Two or three times, I have had this wonderful Asian (most likely from the Indochina region) dish, but I have no idea what it’s called or what exactly goes in it. I would like to cook it, if possibly.
Very thin, almost paper thin, strips of beef are cooked, with pepper and lemongrass and possibly some other seasonings. You eat it on top of some sort of skinny rice noodle. The sauce you poor over the top appears to be a variation of fishsauce with pieces of garlic in it.
So what’s this called and how do I make it??
Sounds vaguely like Bun, a dish I typically see at Vietnamese restaurants.
Googling “bun” and “Vietnamese” brings up a few recipes, and google images has some pics that might confirm whether what you ate was in fact bun. I believe it’s pronounced like “boon”. Good luck!
I’m very familiar with Vietnamese food and it could be bún but it could also be a lot of other things. Bún is usually meat served over rice noodles, bean sprouts, chopped cucumber with cilantro and crushed peanuts sprinkled on top. It’s always served in a bowl because you are supposed to pour the fish sauce mixture on top - a plate would allow the sauce to spill over. The meat is usually skewered.
Maybe this is a silly question, but: What kind of restaurant were you in when this was served to you? How come you don’t know the name of the dish; did somebody else order for you? Has the sauce a watery consistency or is it thick? If watery, it could be Nuoc Mam which is fish sauce mixed with water, lime juice, sugar, garlic and crushed hot peppers.
Now I’ve made myself hungry.
Well, I should know this one, but food doesn’t make a huge impression on me. I’m vaguely aware that the best food in the world is right in my neighborhood, but I tend to forget what everything is called.
Bún just means rice noodles, so you see it in a number of dishes. The dish Patty O describes sounds like bun thit nuong (bún thịt nướng). I think the dish is the original post is banh uot (bánh ướt). Ideally, you wrap the meat and noodle with various mints, cilantro, starfruit, and some leaves that I can’t translate all together with rice paper, then dip the result in fish sauce. There’s a nice place just down the street from me that makes it really well. Next time you’re in Saigon, drop by and I’ll take you there!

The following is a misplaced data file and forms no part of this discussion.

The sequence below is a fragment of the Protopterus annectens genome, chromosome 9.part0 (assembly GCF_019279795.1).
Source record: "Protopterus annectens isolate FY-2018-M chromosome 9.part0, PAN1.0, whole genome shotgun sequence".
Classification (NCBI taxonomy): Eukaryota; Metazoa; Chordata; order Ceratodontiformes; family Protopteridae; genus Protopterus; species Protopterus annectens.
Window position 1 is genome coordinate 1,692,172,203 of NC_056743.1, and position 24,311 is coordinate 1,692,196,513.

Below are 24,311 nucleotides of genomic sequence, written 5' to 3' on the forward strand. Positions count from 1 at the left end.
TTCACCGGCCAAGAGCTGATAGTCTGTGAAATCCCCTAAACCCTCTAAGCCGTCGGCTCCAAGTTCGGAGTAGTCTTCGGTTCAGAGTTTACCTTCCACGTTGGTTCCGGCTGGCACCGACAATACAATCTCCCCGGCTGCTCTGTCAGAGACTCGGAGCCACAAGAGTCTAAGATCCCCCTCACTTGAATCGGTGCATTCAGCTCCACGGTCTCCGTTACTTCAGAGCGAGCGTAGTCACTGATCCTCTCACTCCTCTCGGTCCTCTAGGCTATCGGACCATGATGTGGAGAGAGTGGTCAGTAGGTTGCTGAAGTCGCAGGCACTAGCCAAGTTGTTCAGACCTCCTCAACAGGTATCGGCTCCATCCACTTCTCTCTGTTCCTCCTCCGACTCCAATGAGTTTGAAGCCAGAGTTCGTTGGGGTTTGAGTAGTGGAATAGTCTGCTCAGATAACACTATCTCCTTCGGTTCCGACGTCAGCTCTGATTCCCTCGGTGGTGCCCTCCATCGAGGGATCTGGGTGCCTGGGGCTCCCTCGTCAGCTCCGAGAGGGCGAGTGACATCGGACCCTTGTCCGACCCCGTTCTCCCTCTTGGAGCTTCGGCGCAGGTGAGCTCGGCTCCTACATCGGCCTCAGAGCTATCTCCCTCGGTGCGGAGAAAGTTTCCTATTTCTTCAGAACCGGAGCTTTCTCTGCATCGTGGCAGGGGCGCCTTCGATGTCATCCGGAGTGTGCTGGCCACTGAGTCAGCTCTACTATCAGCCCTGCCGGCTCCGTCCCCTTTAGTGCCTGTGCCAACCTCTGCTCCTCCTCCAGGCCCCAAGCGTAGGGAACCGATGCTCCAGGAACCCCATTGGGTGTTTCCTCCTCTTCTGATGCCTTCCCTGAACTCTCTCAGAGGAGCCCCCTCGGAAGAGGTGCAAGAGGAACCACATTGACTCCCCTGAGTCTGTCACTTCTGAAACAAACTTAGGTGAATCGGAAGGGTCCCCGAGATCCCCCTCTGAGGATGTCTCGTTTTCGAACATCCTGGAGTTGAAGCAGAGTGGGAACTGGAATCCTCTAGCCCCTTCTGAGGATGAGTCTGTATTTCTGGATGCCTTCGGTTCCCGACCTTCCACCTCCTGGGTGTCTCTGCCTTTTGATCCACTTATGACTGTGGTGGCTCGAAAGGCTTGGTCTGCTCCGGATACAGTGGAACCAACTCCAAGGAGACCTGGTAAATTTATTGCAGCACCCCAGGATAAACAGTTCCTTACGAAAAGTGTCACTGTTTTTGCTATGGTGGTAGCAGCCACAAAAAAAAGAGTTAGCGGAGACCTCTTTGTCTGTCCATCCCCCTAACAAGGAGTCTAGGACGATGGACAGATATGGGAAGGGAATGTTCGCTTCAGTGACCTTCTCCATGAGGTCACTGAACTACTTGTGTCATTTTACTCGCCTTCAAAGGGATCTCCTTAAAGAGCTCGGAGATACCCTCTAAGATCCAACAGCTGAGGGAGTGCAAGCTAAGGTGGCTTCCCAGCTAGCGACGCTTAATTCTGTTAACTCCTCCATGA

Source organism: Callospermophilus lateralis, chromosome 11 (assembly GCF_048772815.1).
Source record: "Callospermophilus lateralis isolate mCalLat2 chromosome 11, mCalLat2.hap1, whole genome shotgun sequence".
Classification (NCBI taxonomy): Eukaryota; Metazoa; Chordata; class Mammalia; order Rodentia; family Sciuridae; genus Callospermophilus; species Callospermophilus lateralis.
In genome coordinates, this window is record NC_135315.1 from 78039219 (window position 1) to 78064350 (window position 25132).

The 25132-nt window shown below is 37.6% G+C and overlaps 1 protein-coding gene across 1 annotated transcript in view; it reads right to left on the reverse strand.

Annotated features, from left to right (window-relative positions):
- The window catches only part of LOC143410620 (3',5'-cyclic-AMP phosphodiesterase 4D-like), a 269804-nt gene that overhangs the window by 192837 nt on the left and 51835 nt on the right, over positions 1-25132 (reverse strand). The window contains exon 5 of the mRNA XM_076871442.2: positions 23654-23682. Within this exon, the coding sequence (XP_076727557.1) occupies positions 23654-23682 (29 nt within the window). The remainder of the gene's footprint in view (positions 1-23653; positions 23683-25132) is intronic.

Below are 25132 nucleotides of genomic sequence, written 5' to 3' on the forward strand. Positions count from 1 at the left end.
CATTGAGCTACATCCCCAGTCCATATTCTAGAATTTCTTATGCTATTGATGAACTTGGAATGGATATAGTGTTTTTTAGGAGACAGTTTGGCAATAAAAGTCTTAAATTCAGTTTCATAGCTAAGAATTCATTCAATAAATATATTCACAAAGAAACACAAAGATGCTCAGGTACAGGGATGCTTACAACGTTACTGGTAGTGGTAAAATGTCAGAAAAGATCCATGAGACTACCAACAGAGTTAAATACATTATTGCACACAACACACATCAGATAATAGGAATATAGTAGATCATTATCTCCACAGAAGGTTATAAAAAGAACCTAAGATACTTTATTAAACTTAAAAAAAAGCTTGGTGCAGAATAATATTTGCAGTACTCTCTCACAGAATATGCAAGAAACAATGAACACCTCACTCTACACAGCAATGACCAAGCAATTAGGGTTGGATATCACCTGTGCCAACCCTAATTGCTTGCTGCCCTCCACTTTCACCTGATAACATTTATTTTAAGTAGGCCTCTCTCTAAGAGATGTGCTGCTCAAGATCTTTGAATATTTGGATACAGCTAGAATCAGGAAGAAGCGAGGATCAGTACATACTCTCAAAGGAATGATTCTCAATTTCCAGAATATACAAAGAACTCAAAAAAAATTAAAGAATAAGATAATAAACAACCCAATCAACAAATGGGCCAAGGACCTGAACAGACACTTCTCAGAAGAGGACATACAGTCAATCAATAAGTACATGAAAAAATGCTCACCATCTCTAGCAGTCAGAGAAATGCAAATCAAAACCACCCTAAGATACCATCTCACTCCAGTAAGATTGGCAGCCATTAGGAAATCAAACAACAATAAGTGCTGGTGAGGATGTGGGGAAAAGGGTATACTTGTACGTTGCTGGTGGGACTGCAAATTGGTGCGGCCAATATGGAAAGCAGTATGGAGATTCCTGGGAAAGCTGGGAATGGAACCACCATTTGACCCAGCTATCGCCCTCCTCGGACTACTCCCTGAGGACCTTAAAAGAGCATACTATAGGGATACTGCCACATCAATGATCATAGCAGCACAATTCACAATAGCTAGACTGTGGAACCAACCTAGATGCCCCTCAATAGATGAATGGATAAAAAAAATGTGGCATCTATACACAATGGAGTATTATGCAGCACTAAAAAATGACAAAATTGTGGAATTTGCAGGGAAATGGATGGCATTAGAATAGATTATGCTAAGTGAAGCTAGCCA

Bun is a cold dish. Is the dish you refer to cold? The places where I eat bun offer grilled and/or marinated pork, not beef, but of course this is Oakland and not Vietnam…
The bun noodles are the right ones, but I didn’t see a picture of the right dish. One time it was served, the noodles but not the meat were cold. The other time, all of it was hot except the fish sauce stuff. Both times nothing was wrapped up or dipped, the sauce was just poured over.
My two favorite bun variations are with fried tofu with garlic, onion, hot pepper and lemongrass, or charcoal broiled pork slices with fried eggroll. Both come with lettuce and other veggies, and the fish sauce. Unfortunately, no restaurant sells bun in this little Oklahoma town.
I think I’ve found something very close, thanks to everyone telling me the noodles are called “bun.”
This page has (what looks to be) a very good recipe. I will definitely be trying it out. The only main variation between what I had and what the recipe describes is there weren’t that many herbs and such, only mint and a little garlic.
caligynephobia, are you within driving distance of OKC or Norman? Norman, I believe, has an authentic Asian noodle restaurant. Near OKC’s downtown, there is a whole district of Asian stores and restaurants, including an Asian version of Wal-Mart and a noodle restaurant next door (Mr. Pho’s, I think?). I can give you directions if you’d like.
Also, does anyone know of a good fish sauce recipe? I’m finding way too many online!
That “Pleasures” book is fantastic. I have it. Go buy it and all will be revealed.
ps You, I think, are referring to nuoc pham,the dipping sauce, as making fish sauce requires putting a barrelful of anchovies in the sun and waiting. There are a ton of variations. My fave is water, fish sauce, a splash of vinegar, sugar, grated carrots and chopped peanuts.
Yes, many many variations on Nuoc Mam depending on the dish it’s served with. Seems like every time I make it, it comes out tasting a little different than the last time (but always good). Roughly half water, half fish sauce, lime juice from half a lime, teaspoon of sugar to take the edge off, chopped garlic, crushed chile peppers.